8 Steps to an Awesome Birthday PartyHeather Sokol
After 15 years, I’ve got it down to a science. Our home parties are not only a huge hit with their guests, but they’re fairly simple to for me to put together. Because it’s the same basic formula every, single time.
We’ve had a Fancy Nancy tea party and a Charlie & Lola pink milk party. The girls have celebrated birthdays with a Halloween theme and a Christmas theme. They’ve requested a typical slumber party — and a completely off-the-wall marshmallow party. It’s different every time, but the planning is always the same.
I’m coming up on my 30th kids’ birthday party (a pretend slumber party, because she’s too young for a real one), and even though it’s months away, I know exactly how it will go.
Here are my steps to a successful home party:
Make Your Own Invitations 1 of 8My favorite invitations are created by building a white 30% opacity layer over a related photo. Then just type in your information and print at the nearest photo counter. I've also used clipart and Word to print them myself at home. It was perfect for this train party invitation — I printed 3 to a page, then used a hole punch to notch out the corners and make it look like a ticket.
Keep Decorations Simple 2 of 8We don't do a lot of decorating for kids' parties — they mostly want to play and eat cake! A few balloons indoors and something to set the stage on the way in are really all you need. A themed wreath is always a hit. For our truck party a few years ago, we lined the walkway with orange soccer cones and taped construction signs to the door.
Photo and wreath tutorial via Hoosier Party Girl
Dress Up the Birthday Kid 3 of 8If the theme is fitting, consider asking the guests to dress up — perfect for a pirate, princess, or super here party! Even if you don't go that far, try to find something related to make the birthday kids stand out. My girls love to theme a birthday party on their most recent Halloween costume so they can wear it again. That's how last year's tea party became a Fancy Nancy Tea.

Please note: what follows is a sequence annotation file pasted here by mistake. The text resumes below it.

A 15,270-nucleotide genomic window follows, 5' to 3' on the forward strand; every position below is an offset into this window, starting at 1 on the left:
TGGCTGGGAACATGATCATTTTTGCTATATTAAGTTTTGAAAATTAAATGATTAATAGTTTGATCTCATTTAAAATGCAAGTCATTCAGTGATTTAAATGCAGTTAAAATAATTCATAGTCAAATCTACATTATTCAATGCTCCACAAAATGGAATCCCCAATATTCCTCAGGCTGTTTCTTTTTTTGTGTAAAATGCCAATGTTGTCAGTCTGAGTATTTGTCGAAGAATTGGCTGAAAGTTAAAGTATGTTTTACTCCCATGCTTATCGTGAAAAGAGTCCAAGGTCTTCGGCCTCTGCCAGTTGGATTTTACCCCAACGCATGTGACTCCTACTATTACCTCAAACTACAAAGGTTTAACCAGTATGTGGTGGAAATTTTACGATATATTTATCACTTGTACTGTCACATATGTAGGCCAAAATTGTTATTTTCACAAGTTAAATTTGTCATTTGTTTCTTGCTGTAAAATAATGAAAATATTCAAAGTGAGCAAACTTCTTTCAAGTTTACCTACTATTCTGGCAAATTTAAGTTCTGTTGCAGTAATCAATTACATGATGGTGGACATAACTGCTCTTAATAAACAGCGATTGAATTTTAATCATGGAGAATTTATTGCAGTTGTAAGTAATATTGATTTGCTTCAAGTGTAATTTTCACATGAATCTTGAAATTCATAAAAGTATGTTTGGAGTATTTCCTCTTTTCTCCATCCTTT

Open with an Easy Craft 4 of 8We always open our events with a related craft. It allows time for stragglers to trickle in without missing much and gives the kids a chance to settle down so they aren't keyed up and chaotic. We've made place mats for a tea party, picture frames for a fashion show, and decorated construction hats. The Olympic ring posters we made this year are my all time favorite.
Food, Games & Activities 5 of 8Let the food be part of the theme! We have had cookie or cupcake decorating and homemade pizzas within the party. Mersene Norbom, from Indulge by Mersene suggests including cookie decorating as part of an activity rotation — keeping kids moving, spread out, and focused on simple fun throughout the party.
Photo Credit: Conway Confidential (used with permission)
Have a Backup Plan 6 of 8I had made a cardboard Wheel of Wow as a decoration for a Webkinz party several years ago. It included a Twister spinner, and when we had a few extra minutes at the end, I pulled it out and let the girls take turns spinning for goodie bags! Mersene suggests a video game station during the party, which is always my backup plan. Rock Band and Just Dance are great group games when you have just a few children left at the end. When things move faster than planned, be ready with something to occupy the kids until parents arrive.
Setup a Photo Station 7 of 8At each party, I take a group photo of the kids in costume, with a fun backdrop or a pose that's somehow related to the theme. I print it for each child after the party, and let my girls write a thank you note on the back.
Photo and Mario Brothers theme via Hoosier Party Girl
Give Simple Favors 8 of 8Instead of a bag of junk the other parents will hate you for, offer a small, related token as a party favor. One of my favorite parties tied everything together — the girls began with stamping a bakery box, spent an afternoon baking cookies, then took home a $1 store spatula tied to their treats!
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